"You mean like karate or something?"
"Maybe. I don't know much about that, but I started boxing. There's a gym in my neighborhood, so I started taking lessons. I only had to use what I learned once at school. Nobody's bothered me since."
Sherlock lay there in an increasingly blissful fog, thinking as hard as he could on John's words. And the more he thought about it, the more he realized John was right. It had just never occurred to Sherlock that he could fight back physically when he was no match to those boys in size or strength. But maybe if he could use his brain to learn to make the optimum use of his body... He felt a bubble of joyous laughter rising up in his chest until the pain from his ribs stopped it cold. But the joy was still there. He would've hugged John if he could; if that wouldn't have been weird or required him to actually touch someone else. Still, he was very, very pleased with his ward-mate right then.
"Boxing," he finally whispered, like it was some new, holy thing he'd only just discovered.
He lay there awhile, making plans as much as he could, and hoped he'd remember some of them in the morning. He would remember them, he decided. His brain would obey him in this. Finally, however, his medication began winning the battle, and Sherlock was soon really drifting into sleep. John must have realized, because the last thing Sherlock remembered hearing that night was a fond, "Goodnight Boxer Bill," whispered from the next bed.
When he finally came-to the next morning, he looked over to see if John was awake but saw only an empty bed.
His nurse noticed he had roused, and she came over to check on him. "Good morning, you! Well, afternoon actually. That's okay, though. You need your rest." She yammered on and on in the same vein as she gave him a quick exam and told him the doctor would be in later.
But her cheery chatter just washed over him. He couldn't hear her through the angry pounding in his ears. He was so furious, so disgusted with himself for sleeping though John's leaving. John had helped him, talked to him like he was a normal human being. He'd just laughed when Sherlock had gotten stroppy. He had been a better friend to Sherlock in ten minutes than anyone else had ever been in ten years. And Sherlock didn't even know what he looked like, hadn't even told him his own real name. He felt like screaming that it wasn't fair, demanding that they bring John back right now. But he knew that would be useless. A tantrum wouldn't fix this. He felt tears seeping into his eyes at the injustice of it all.
"Oh, dearest, don't cry. Here, we'll just get your medicine in you, and you'll feel better in two shakes," his nurse promised, not understanding the cause of his tears. She gave him another shot in his IV, and soon Sherlock felt the medicine tugging him under again. Which was all right since he didn't want to think right now – not about how he had let the one person he might have managed to befriend slip right through his fingers.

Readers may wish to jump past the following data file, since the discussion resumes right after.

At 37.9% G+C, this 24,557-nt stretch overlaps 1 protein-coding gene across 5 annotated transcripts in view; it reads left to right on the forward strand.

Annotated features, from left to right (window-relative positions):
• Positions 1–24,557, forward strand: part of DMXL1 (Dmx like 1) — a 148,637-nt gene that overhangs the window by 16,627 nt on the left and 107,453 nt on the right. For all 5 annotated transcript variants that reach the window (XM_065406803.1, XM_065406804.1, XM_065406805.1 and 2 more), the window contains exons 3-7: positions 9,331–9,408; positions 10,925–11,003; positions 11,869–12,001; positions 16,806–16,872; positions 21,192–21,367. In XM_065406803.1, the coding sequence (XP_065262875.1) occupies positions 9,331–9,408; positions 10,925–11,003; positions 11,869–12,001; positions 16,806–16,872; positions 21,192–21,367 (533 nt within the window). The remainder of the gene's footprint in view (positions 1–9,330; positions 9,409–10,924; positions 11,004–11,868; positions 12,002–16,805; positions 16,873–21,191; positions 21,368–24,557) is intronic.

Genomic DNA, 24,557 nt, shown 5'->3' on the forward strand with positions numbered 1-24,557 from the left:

The rest of his days in the ward passed in a drug-induced and pain-filled blur until it was finally time for him to be released home. The young nurse who'd been in charge of his days during his stay was fussing around him, checking his bandages one last time, removing the IV needle from his hand, and helping him into the regular pyjamas his parents had brought yesterday.
He had been a model patient, really. He'd kept quiet and hadn't fought getting medicated, hadn't cried out in pain when his bandages were changed or when the doctor had to push on his face to do his exam. His nurse, Katie, thought he'd been a brave and lovely little boy. She felt sorry for Sherlock.
Which Sherlock was now well enough to use to his advantage. He knew good and well that she shouldn't tell him. That, when he asked, she should tell him that she wasn't allowed to give out that kind of information. But he also knew that what she should do was not what she would do. She would tell him. He knew if the first thing he asked for this whole time was the full name of the ever-so-nice boy who'd been in the next bed last week, then she'd be too soft-hearted to resist. So he sat up and did his best pitiful-little-boy act, which wasn't so hard in his condition, and she'd melted, just as he'd thought.
When his mother and father showed up to fetch him home, he settled into the back seat for the ride home flanked by either parent. He was tired and still hurt, but that would get better soon enough. The important thing now was for him to focus on the two tasks he had set for himself. First, he was going to learn how to box. He would learn how to defend himself so he never ended up a victim like this again. He was certain his father would agree to pay for lessons, eager to foster any interest Sherlock might show in something as normal as sport.
Second, he was going to find John. Oh, it wouldn't be easy. He was ten years old, he had no idea what John looked like, and he had no idea where he lived. He could have kicked himself for not paying closer attention to John while he'd had the chance. He promised himself then and there that would never happen again. From now on, he would observe everyone and everything much more keenly. He would never be left so frustrated, wondering and searching for someone or something with so little to go on, again.
But he at least had a name to start with now, thanks to Nurse Katie – John Watson. He'd almost laughed when he'd heard it. Of course it was something so common. Of course he was John Watson. Well, he supposed it was a bit better than John Smith, but he was too excited that he'd managed to get his name at all to be very disappointed for long. He would get home, put together every scrap of information he had about John, and work from there. It was exciting in a way. He would be like the detectives in all his favorite stories. He would get his little grey-cells working and solve this mystery. He would find John Watson. Someday. No matter how long it took.